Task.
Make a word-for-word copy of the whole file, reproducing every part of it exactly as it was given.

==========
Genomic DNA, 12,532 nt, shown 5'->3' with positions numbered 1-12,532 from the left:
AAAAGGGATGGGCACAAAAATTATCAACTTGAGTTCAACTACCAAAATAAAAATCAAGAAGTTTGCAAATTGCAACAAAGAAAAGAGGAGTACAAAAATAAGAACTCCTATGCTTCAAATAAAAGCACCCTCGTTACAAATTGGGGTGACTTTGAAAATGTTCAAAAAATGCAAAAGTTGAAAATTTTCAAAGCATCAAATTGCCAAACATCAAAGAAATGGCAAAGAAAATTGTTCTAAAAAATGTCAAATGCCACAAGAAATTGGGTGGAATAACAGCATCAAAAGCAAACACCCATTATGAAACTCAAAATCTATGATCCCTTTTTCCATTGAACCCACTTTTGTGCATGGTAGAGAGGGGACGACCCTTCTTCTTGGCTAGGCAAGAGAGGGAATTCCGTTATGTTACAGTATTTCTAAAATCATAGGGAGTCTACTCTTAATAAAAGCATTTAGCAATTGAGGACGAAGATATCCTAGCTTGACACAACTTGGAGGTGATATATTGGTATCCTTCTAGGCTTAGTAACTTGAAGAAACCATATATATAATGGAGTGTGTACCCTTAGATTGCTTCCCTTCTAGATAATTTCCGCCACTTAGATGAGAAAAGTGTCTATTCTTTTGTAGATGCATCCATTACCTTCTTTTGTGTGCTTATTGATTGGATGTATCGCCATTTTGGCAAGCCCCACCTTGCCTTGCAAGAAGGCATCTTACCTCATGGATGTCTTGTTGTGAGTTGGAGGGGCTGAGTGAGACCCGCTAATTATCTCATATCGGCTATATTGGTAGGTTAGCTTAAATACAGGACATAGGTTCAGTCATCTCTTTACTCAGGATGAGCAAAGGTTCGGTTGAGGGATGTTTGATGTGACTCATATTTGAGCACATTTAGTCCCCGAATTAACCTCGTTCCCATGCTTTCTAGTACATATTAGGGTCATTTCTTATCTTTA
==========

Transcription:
Genomic DNA, 12,532 nt, shown 5'->3' with positions numbered 1-12,532 from the left:
AAAAGGGATGGGCACAAAAATTATCAACTTGAGTTCAACTACCAAAATAAAAATCAAGAAGTTTGCAAATTGCAACAAAGAAAAGAGGAGTACAAAAATAAGAACTCCTATGCTTCAAATAAAAGCACCCTCGTTACAAATTGGGGTGACTTTGAAAATGTTCAAAAAATGCAAAAGTTGAAAATTTTCAAAGCATCAAATTGCCAAACATCAAAGAAATGGCAAAGAAAATTGTTCTAAAAAATGTCAAATGCCACAAGAAATTGGGTGGAATAACAGCATCAAAAGCAAACACCCATTATGAAACTCAAAATCTATGATCCCTTTTTCCATTGAACCCACTTTTGTGCATGGTAGAGAGGGGACGACCCTTCTTCTTGGCTAGGCAAGAGAGGGAATTCCGTTATGTTACAGTATTTCTAAAATCATAGGGAGTCTACTCTTAATAAAAGCATTTAGCAATTGAGGACGAAGATATCCTAGCTTGACACAACTTGGAGGTGATATATTGGTATCCTTCTAGGCTTAGTAACTTGAAGAAACCATATATATAATGGAGTGTGTACCCTTAGATTGCTTCCCTTCTAGATAATTTCCGCCACTTAGATGAGAAAAGTGTCTATTCTTTTGTAGATGCATCCATTACCTTCTTTTGTGTGCTTATTGATTGGATGTATCGCCATTTTGGCAAGCCCCACCTTGCCTTGCAAGAAGGCATCTTACCTCATGGATGTCTTGTTGTGAGTTGGAGGGGCTGAGTGAGACCCGCTAATTATCTCATATCGGCTATATTGGTAGGTTAGCTTAAATACAGGACATAGGTTCAGTCATCTCTTTACTCAGGATGAGCAAAGGTTCGGTTGAGGGATGTTTGATGTGACTCATATTTGAGCACATTTAGTCCCCGAATTAACCTCGTTCCCATGCTTTCTAGTACATATTAGGGTCATTTCTTATCTTTA